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Gleanings from Headline News – May 2021

We’ve scanned the media – in print and online – for items of interest to ELA’s ecologically focused audience:

  • Controlling Invasive Japanese Knotweed
  • No Mow May
  • How and (Why) to Use Native plants
  • Is There A Market for Blue Carbon
  • Significant Scale Restoration on Gulf Coast
  • Lights, Camera, Action
  • Dialogue Between Art and Nature
  • Massachusetts Bans the Use of Neonicotinoids
  • The Dirt Beneath Our Feet
  • Coffee May Help Reforestation
  • Let Go of the Perfect Lawn Created By Fossil Fuels
  • Don’t Be Impulsive
  • Composting 101
  • Everything’s Comin Up Compost!
  • UConn Produces Native Plant Guide
  • Dark Skies Protect the Birds
  • Gardens, Art and Activism Together
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Lawn Murder

By Leslie Duthie

Americans love their lawns yet they provide minimal habitat or ecological value for anything other than humans. From an ecological standpoint, I started to rethink the importance of the “lawn” and to consider a smaller lawn and? or? lawn alternatives that do not require fertilizer, water, or much mowing. Ultimately, I decided the best solution would be to replace the lawn with new gardens. 

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Photo 6 

Five Reasons Synthetics Are No Longer Considered Best Practices

By Chip Osborne

All industries eventually arrive at best practices that represent the most productive and efficient method to deliver desired results while at the same time minimizing negative impact. While it is understood that all practices are subject to change over time, our industry changes have been motivated by the knowledge that the synthetics we use may have unintended consequences at times.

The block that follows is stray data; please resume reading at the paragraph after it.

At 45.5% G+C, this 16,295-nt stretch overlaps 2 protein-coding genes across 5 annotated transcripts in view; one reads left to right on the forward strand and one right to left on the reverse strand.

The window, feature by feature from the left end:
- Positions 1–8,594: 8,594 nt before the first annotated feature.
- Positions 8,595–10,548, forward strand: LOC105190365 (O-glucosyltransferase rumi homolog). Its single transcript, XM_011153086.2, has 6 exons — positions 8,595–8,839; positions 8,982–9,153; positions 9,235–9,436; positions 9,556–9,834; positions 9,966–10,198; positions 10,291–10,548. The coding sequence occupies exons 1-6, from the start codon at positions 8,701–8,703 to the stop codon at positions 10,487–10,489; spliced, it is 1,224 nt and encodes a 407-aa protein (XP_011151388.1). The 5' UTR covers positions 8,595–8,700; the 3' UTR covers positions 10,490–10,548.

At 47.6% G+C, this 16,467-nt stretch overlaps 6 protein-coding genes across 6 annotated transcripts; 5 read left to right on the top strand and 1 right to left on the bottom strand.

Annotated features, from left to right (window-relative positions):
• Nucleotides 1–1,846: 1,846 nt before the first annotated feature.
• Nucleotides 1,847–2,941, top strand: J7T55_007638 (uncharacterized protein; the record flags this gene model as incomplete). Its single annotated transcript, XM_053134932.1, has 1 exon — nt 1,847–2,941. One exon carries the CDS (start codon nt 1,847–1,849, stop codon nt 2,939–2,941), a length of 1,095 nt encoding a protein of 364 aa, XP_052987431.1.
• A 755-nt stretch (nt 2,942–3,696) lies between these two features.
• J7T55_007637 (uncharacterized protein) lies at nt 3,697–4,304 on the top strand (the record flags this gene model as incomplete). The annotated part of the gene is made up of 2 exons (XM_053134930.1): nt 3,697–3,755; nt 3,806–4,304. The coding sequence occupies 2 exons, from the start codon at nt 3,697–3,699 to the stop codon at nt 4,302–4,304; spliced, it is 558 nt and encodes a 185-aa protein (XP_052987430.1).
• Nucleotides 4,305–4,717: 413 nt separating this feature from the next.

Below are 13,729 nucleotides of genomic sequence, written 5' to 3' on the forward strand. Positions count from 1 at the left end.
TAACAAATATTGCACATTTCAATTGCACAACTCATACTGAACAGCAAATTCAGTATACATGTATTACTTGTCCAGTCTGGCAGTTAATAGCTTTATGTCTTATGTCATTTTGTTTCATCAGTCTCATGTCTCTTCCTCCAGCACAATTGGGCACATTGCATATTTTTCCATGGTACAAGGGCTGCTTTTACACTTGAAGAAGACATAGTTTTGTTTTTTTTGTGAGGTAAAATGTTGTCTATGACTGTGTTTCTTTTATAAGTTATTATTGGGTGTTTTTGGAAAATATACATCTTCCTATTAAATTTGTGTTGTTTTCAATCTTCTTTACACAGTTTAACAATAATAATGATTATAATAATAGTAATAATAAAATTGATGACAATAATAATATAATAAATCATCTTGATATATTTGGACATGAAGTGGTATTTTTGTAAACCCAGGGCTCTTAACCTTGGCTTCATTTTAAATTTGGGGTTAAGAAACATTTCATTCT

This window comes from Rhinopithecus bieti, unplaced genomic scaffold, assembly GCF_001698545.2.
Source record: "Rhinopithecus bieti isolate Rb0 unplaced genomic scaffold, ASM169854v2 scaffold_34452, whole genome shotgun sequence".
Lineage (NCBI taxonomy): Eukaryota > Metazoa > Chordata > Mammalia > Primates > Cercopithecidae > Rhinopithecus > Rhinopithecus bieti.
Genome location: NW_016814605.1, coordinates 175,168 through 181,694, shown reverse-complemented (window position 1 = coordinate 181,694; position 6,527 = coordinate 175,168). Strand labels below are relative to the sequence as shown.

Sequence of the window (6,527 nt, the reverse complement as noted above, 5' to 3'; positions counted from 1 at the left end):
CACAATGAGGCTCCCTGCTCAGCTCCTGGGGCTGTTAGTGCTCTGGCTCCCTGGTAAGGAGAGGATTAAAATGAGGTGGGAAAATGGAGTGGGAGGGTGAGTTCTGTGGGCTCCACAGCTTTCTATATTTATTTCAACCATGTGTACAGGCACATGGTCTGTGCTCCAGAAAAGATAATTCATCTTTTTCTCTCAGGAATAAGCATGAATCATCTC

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pica large 

Echinacea Trials at Mt. Cuba Center

 By Sam Hoadley

Echinacea, commonly known as coneflower, is experiencing a horticultural renaissance thanks to plant breeders’ hybridization work resulting in the flood of new Echinacea cultivars to the horticultural market. While many of these plants look fantastic on paper, Mt. Cuba aimed to assess their actual garden performance and document their ability to attract insect pollinators.  

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<em>Cercis canadensis</em>( Eastern redbud) Photo credit Hoodedwarbler 12 Wikimedia Commons. 

Notable Natives: Large Shrubs and Small Trees

by Sarah Middeleer

Proponents of ecological gardening are urging gardeners to reduce lawn areas and add native plants. Native shrub borders are lower maintenance than perennial borders, making them an excellent solution to this challenge. These plants often provide multi-season interest, including showy flowers, fruit, and fall foliage. Perhaps their best feature is the habitats and food they offer birds and pollinators.

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lady slipper Yellow 

Gleanings from Headline News – April 2021

We’ve scanned the media – in print and online – for items of interest to ELA’s ecologically focused audience:

  • Tallamy Forms HomeGrown National Park Initiative
  • Resolution to Declare April Native Plant Month
  • Drilling Arctic Refuge Will Release Double Dose of Carbon
  • Spotted Lanternfly Alert
  • Cities Take Action to Limit Loud and Polluting Lawn Care
  • Irrigation Canals Covered in Solar Panels is a Win/Win
  • Amelanchiers: A Native to Brighten Any Garden
  • Study Shows Carbon Emissions Across Entire Food Production Chain
  • Leaf Litter: Love It and Leave It
  • Carex flacca Found to Be Invasive
  • Healthy Pots, Healthy Planet
  • Twenty-Seven Year Study of Buzzards Bay Water Quality
  • Virtual Democracy to Protect the Little Things That Run the World
  • How Do Maple Trees React to Climate Change
  • Sci-Fi Eco Thriller
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